For years, Dr. Radz has been using oral appliance therapy to help patients from Denver and all surrounding areas sleep peacefully and stop snoring. This simple alternative uses a custom-made mouthpiece to adjust the position of the tongue and lower jaw, keeping airways open so breathing throughout the night is easy.
Is oral appliance therapy right for you? Call Dr. Radz’s Denver office today to schedule a consultation. We serve patients from Englewood, Aurora, Lakewood, Greenwood Village, Centennial, and other nearby communities.
December 17, 2013
Oral appliance therapy is rapidly replacing CPAP as the primary way sleep apnea is treated. CPAP stands for continuous positive airway pressure and uses a machine to pump air to your lungs while you’re asleep. For many patients, treatment with CPAP has been effective, but that’s not the case for everyone who tries it.
Below are 10 common problems that patients can have with CPAP—and alternatively, 10 reasons why you should learn everything you can about oral appliance therapy:
- Skin irritation around the CPAP mask
- Dry mouth
- Congestion, sneezing, or nosebleeds
- Difficulty wearing a mask while asleep
- Feelings of claustrophobia
- Problems sleeping due to noise
- Machine is keeping a partner awake
- Dry or sore eyes
- Mask leaks
Not every patient will struggle with these problems, but for those who do, an alternative is in order. At Dr. Radz’s Denver office, we’re happy to explain how oral appliance therapy works. If it looks like oral appliance therapy is the best solution for your particular needs, we can start collecting all the information we’ll need to have your customized mouthpiece fabricated.
Don’t let this common but under-diagnosed condition ruin your life. Call us today to schedule an appointment. Dr. Radz is happy to offer effective oral appliance therapy to patients from Denver, Englewood, Aurora, Lakewood, Greenwood Village, Centennial, and beyond.
November 13, 2013
One of the most common sleep problems that people can face is snoring. It’s not uncommon for family members to tease each other about another’s snoring, but sometimes it’s no laughing matter. Not only can relationships be strained by severe snoring, it can also be a sign of a larger problem—sleep apnea. Thankfully, the causes of snoring aren’t a mystery, and treatment is possible.
The Most Common Cause
In many cases, the cause of snoring can be tied to obstruction. In other words, the tongue, jaw, or the mouth’s soft tissues have relaxed to the point that the patient’s airways are blocked. The sound that you hear when someone snores is the sound of air noisily passing through the body to the lungs. That same obstruction is also what causes sleep apnea patients to stop breathing during sleep.
At Dr. Gary Radz’s office, we offer oral appliances to help patients treat both their snoring and their sleep apnea symptoms. An oral appliance is a custom-made device designed to fit over the patient’s upper and lower teeth, repositioning the jaw and tongue so that they don’t block the throat. For many patients, an oral appliance is the treatment of choice for both sleep problems and snoring.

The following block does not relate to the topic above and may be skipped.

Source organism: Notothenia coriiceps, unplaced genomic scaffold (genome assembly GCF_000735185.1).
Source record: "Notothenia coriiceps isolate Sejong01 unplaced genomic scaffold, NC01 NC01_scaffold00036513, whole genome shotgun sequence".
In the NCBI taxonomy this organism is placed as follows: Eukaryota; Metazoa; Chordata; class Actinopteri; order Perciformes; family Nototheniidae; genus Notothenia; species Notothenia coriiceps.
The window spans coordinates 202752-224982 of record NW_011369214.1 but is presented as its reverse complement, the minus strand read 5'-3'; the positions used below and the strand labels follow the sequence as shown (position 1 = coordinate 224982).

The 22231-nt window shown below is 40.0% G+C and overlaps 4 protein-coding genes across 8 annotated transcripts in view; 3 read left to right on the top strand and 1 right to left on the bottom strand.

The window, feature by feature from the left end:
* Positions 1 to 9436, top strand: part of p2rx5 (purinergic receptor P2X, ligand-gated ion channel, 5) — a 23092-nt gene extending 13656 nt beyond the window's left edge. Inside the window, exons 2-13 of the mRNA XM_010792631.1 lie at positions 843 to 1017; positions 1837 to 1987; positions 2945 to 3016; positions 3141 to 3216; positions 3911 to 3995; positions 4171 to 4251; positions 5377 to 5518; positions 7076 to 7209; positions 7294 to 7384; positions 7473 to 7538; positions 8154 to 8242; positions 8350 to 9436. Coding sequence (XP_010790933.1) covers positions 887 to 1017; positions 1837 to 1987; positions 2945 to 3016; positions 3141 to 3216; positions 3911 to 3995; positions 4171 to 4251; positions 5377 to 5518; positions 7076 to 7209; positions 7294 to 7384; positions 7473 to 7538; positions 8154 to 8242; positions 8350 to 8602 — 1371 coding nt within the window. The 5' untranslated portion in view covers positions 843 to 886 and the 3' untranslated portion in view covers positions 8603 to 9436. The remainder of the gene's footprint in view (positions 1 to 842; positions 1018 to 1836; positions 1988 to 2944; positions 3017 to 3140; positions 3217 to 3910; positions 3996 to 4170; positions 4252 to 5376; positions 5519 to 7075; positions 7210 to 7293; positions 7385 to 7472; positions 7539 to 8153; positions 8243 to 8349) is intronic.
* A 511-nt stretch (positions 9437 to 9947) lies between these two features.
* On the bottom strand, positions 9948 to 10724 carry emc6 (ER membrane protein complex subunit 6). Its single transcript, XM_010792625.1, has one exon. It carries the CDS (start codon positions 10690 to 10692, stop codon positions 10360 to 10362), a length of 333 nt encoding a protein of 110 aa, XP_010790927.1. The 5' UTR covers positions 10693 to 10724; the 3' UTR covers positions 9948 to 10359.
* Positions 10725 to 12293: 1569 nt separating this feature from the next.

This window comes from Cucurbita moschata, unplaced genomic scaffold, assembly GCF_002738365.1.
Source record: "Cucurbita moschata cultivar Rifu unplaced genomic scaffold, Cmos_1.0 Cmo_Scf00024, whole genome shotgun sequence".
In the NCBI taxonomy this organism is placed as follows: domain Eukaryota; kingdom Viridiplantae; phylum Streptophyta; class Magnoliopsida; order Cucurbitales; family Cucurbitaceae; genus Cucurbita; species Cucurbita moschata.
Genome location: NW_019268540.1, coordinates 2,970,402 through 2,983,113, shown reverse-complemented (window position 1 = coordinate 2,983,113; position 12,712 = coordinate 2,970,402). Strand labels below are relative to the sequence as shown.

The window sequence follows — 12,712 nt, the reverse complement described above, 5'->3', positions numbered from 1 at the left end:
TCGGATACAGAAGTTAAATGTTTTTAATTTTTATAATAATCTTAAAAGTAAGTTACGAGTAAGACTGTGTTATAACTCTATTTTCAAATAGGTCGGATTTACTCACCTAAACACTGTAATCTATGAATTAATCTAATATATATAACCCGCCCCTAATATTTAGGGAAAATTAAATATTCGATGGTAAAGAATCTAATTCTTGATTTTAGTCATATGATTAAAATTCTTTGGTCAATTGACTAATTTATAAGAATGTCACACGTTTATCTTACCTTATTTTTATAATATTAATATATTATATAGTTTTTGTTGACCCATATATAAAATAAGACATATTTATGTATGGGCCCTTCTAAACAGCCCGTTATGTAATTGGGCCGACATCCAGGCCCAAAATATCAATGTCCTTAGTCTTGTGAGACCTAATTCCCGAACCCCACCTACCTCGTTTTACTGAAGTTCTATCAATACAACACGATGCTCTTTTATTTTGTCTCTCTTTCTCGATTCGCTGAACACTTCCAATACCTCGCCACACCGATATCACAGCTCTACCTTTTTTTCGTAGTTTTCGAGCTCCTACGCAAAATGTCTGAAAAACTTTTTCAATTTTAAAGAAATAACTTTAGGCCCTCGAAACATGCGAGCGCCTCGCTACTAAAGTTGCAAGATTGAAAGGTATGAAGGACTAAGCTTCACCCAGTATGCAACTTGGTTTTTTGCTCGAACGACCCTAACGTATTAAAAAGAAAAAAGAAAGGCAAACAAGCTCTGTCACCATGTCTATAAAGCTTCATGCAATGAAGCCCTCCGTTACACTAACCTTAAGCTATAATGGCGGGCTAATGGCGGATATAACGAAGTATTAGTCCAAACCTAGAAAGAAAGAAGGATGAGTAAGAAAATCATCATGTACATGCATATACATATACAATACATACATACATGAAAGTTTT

Give Us a Call
Is snoring and sleep apnea getting in the way of your health or your relationships? Call Dr. Radz’s Denver office today for a consultation. During your visit Dr. Radz will help you understand your needs and find a treatment solution. We serve patients from Inglewood, Aurora, Lakewood, Greenwood Village, Centennial, and all surrounding areas.
October 22, 2013
In our previous post, we talked about what sleep apnea is and what often causes it. Today, we’d like to focus our attention on how untreated sleep apnea can affect your everyday life and your relationship with a partner. After all, sleep apnea isn’t just a slight inconvenience—it can have a serious impact on a patient’s health and quality of life.
But first, a reminder: sleep apnea is a condition in which a patient stops breathing for 10 or more seconds while asleep, causing the brain to wake the body up to breathe. Some patients aren’t even aware of waking up because they only move to a lighter stage of sleep. But whether you’re aware of it or not, a spotty night of sleep is still a spotty night of sleep.
Patients who struggle with sleep apnea may experience changes in mood, or they may find it difficult to stay awake at work or behind the wheel. This drowsiness can, in turn, put the patient at risk of having an accident. What’s more, with the stress and fatigue of interrupted sleep comes an inability to concentrate and even memory loss. More severe problems include high blood pressure and heart problems, or even premature death.
But these are just the symptoms that directly affect you. Because snoring is a common symptom of sleep apnea, your partner may not be getting a full night o rest either. Snoring can also put a great deal of strain on an otherwise healthy relationship.
Do any of these symptoms sound familiar? Thankfully, Dr. Gary Radz can provide relief with sleep apnea therapy. For a diagnosis or consultation, call our Denver dental office. We serve patients from Denver, Englewood, Aurora, Lakewood, Greenwood Village,Centennial, and beyond.